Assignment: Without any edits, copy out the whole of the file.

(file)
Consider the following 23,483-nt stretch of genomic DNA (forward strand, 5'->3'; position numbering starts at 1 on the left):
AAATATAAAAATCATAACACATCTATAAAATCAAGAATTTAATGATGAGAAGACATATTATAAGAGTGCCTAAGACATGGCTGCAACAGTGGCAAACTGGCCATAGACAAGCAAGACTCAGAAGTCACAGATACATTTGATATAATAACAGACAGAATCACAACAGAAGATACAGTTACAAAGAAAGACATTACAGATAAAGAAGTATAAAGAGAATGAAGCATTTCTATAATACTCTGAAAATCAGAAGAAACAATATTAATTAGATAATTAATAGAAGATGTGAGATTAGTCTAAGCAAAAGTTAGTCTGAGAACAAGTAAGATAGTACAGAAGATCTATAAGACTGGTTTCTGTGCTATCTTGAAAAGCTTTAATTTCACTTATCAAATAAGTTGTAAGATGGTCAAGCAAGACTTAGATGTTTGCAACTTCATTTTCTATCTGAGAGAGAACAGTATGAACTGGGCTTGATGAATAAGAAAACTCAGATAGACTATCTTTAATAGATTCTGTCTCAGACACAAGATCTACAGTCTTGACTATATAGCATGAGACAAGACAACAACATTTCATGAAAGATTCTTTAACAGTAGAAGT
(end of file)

Consider the following 23,483-nt stretch of genomic DNA (forward strand, 5'->3'; position numbering starts at 1 on the left):
AAATATAAAAATCATAACACATCTATAAAATCAAGAATTTAATGATGAGAAGACATATTATAAGAGTGCCTAAGACATGGCTGCAACAGTGGCAAACTGGCCATAGACAAGCAAGACTCAGAAGTCACAGATACATTTGATATAATAACAGACAGAATCACAACAGAAGATACAGTTACAAAGAAAGACATTACAGATAAAGAAGTATAAAGAGAATGAAGCATTTCTATAATACTCTGAAAATCAGAAGAAACAATATTAATTAGATAATTAATAGAAGATGTGAGATTAGTCTAAGCAAAAGTTAGTCTGAGAACAAGTAAGATAGTACAGAAGATCTATAAGACTGGTTTCTGTGCTATCTTGAAAAGCTTTAATTTCACTTATCAAATAAGTTGTAAGATGGTCAAGCAAGACTTAGATGTTTGCAACTTCATTTTCTATCTGAGAGAGAACAGTATGAACTGGGCTTGATGAATAAGAAAACTCAGATAGACTATCTTTAATAGATTCTGTCTCAGACACAAGATCTACAGTCTTGACTATATAGCATGAGACAAGACAACAACATTTCATGAAAGATTCTTTAACAGTAGAAGT